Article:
Currently, our system is a very stark and binary one: you have one person or party in the right, one person or party in the wrong, the wrong party shall make amends towards the party in the right. Our justice system works as a ‘winner-takes-all’ type deal, and generally that winner will be the people with power—the people with money. I think the art in justice is learning how to compromise, see things from both sides, and bring both sides together to work toward a solution that enriches both of them.
I do want to clarify that when I rule in certain cases, I’ll always be doing so following the code of conduct outlined by the state of Pennsylvania in the Judicial Code Of Conduct.
During this time, community is more important than ever. How do you feel your position can help the community grow?
The way you grow as a community is by working together working your issues out. One person I really admire is Mik Pappas, a magistrate judge a couple of districts over [who is now running for Court of Common Pleas Judge].
The way Pappas approaches landlord-tenant issues is something I will, as a District Judge, be doing quite a lot, and he encourages the landlords and tenants to come to an agreement outside of court to work out whatever issues they have. Now he doesn’t have to make a one-sided judgment or have an eviction go on someone’s record as opposed to a mutually-agreed-upon “I’ll be out by such-and-such date and we’ll just leave it at that.”
By having people work together, not only are you relieving potential, massive financial burden and a potential pipeline into poverty, but you’re strengthening the ties of the community.
One of the major reasons that you said you’re running is to end evictions. How do you feel about Tom Wolf’s ordinance last year temporarily halting evictions and then allowing them once again despite no end in sight to the pandemic?
I think it’s important to focus on why he thinks his hands are tied. As a society, we have the ability to say: “Alright, you know what, we could just put all rent and mortgage on pause.” It’s not like the big banks are going to go out of business because they’re not collecting mortgages. Sure, they’re going to have to rearrange some things, and they’re going to have to adjust to the times, but I think it’s horrifying when the main concern of a government is to take care of the banks as opposed to its people.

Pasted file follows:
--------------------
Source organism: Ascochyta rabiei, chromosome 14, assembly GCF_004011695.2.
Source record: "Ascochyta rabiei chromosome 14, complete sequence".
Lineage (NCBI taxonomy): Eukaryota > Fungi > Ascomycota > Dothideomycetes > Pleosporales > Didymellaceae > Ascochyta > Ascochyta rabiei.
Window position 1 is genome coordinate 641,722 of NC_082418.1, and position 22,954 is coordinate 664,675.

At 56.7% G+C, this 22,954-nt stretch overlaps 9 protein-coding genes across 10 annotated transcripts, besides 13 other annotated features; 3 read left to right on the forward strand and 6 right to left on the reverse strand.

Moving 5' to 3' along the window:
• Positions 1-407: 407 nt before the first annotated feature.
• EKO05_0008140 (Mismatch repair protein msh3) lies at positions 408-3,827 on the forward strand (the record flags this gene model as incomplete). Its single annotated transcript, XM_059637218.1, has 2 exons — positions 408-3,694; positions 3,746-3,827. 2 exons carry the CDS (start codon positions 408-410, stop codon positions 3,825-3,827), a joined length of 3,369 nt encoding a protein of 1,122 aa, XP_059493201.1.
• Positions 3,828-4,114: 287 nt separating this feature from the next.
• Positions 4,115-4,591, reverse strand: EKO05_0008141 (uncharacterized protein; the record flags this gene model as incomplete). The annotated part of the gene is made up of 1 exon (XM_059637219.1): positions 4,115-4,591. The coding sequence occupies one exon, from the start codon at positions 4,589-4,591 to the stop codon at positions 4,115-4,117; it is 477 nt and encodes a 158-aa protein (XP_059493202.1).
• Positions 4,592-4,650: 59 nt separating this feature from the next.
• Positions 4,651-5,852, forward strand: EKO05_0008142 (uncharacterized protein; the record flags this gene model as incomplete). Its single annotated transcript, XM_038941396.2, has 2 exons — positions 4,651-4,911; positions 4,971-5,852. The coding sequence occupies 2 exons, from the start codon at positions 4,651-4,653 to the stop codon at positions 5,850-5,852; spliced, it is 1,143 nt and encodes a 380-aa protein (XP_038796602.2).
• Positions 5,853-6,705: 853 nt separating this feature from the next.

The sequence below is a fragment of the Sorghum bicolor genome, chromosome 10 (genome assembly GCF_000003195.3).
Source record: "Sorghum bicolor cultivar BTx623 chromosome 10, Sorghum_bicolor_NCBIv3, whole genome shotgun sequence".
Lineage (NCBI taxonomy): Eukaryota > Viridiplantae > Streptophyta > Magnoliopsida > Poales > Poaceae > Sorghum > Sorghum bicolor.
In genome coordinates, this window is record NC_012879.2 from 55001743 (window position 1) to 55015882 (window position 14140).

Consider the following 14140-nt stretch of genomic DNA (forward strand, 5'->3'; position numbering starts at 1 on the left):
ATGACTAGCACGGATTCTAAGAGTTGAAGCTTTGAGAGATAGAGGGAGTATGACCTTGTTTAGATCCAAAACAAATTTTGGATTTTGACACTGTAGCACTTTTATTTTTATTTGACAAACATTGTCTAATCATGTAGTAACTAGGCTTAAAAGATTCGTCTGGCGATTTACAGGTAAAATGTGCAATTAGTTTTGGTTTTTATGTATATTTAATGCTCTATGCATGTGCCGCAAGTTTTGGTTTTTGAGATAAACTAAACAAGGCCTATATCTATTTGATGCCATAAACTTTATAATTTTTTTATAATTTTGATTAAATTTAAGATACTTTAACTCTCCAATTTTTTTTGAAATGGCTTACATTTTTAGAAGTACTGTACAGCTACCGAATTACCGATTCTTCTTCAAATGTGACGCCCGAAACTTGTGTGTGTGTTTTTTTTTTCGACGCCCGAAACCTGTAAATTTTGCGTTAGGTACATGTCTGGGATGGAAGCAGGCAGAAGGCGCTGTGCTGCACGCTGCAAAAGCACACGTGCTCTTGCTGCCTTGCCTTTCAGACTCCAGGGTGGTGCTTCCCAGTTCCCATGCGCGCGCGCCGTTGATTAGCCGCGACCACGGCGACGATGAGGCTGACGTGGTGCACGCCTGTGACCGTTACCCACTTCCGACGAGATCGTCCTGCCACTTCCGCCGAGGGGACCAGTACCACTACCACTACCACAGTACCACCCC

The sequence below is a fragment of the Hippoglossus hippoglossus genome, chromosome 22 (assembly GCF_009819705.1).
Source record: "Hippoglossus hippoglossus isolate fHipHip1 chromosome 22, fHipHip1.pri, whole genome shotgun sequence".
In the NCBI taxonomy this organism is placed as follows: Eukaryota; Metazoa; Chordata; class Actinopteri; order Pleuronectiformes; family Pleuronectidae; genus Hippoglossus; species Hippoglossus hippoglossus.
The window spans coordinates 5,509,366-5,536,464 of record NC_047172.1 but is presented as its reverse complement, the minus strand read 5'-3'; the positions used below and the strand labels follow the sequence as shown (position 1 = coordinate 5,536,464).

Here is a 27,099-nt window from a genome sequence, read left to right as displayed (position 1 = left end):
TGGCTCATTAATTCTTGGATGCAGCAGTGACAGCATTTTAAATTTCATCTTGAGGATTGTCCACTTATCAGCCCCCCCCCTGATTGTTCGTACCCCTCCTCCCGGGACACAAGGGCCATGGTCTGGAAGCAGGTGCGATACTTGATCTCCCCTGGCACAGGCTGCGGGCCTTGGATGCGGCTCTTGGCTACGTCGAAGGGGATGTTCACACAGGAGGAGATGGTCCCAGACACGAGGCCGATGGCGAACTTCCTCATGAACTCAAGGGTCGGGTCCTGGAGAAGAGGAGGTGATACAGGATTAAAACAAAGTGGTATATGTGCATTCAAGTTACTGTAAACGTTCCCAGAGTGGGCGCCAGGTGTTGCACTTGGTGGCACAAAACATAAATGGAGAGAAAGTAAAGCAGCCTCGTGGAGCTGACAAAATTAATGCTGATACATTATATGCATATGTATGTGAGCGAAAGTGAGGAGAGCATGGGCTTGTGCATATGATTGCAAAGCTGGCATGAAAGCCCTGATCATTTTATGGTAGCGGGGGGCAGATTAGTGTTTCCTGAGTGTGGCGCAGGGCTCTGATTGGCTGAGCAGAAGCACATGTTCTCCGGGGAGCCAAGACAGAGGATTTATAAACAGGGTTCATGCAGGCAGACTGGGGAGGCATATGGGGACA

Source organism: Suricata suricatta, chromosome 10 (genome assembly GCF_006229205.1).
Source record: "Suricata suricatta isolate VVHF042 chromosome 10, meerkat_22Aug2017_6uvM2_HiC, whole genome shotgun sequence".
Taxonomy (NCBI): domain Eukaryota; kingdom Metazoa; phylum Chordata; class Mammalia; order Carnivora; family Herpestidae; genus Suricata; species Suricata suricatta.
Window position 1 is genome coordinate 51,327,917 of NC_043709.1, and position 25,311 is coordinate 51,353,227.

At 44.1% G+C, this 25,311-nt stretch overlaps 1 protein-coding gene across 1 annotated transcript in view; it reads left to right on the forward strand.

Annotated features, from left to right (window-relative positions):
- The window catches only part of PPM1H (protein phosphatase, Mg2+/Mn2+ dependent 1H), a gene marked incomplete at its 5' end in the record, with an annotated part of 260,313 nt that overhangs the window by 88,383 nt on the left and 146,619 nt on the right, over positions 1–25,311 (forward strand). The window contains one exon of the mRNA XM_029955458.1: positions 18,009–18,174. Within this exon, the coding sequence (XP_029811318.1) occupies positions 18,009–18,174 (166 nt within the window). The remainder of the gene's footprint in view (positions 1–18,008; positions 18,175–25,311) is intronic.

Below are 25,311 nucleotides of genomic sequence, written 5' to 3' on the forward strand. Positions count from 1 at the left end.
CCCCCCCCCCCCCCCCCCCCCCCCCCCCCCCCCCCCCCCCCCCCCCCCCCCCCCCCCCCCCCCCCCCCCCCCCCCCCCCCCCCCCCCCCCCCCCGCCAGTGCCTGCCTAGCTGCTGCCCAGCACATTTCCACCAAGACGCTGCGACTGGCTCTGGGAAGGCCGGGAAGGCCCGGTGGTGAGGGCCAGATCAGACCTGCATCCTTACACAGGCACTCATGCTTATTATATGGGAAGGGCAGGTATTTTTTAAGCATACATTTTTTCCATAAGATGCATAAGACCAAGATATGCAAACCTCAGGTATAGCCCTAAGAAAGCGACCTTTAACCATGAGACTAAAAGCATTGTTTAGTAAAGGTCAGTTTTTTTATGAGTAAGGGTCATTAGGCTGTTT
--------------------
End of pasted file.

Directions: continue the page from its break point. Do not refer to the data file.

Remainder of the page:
If there was a moratorium on just rents and mortgages, you’d see to it that both the tenant and the landlord be well taken care of, because in the end landlords are providing spaces where their tenants are able to stay at home.
Staying home during this pandemic is work—public health work. And the fact that people are still expected to go out and earn money so they can pay their landlords and landlords can pay their mortgages, and that people aren’t being paid for the public health work of staying home is it’s ridiculous, a one-time $1,000 check, a one-time $600 check, a one-time $1,400 check over the past year, you know, nowhere near enough.
I think that the eviction moratorium needs to be extended indefinitely until we have a large portion of the population vaccinated. We can’t have people killing themselves just to keep a roof over their heads.
You’re in favor of ending cash bail. Why is that important to you?
There is a massive population in jail. People who are awaiting trial and haven’t been convicted of anything are still sitting in jail only because they’re unable to pay their bail. It’s essentially just a check in the criminal justice system to see if you’re wealthy enough not to have to deal with it.
If you can afford bail, you go right back to your life while you await trial. If you can’t, you have two options, one of which is simply staying in jail. You’re probably going to lose your job. Because you can’t afford to make bail, you’re probably working in a job where if you don’t show up, you lose your job—and by extension, you’re probably going to lose your home. If you can’t afford bail, you probably can’t afford rent if you’re not making money. And if you have children, they’re going to be put in jeopardy.
The second option is to go to a bail bondsman for help. They’ll bail you out, but they charge an additional 15 – 20%, so if you’re being held on a $10,000 bail, you’re $1,500 out. That’s a massive debt you now owe. So you can see that it’s a senseless system meant to keep the wealthy on top.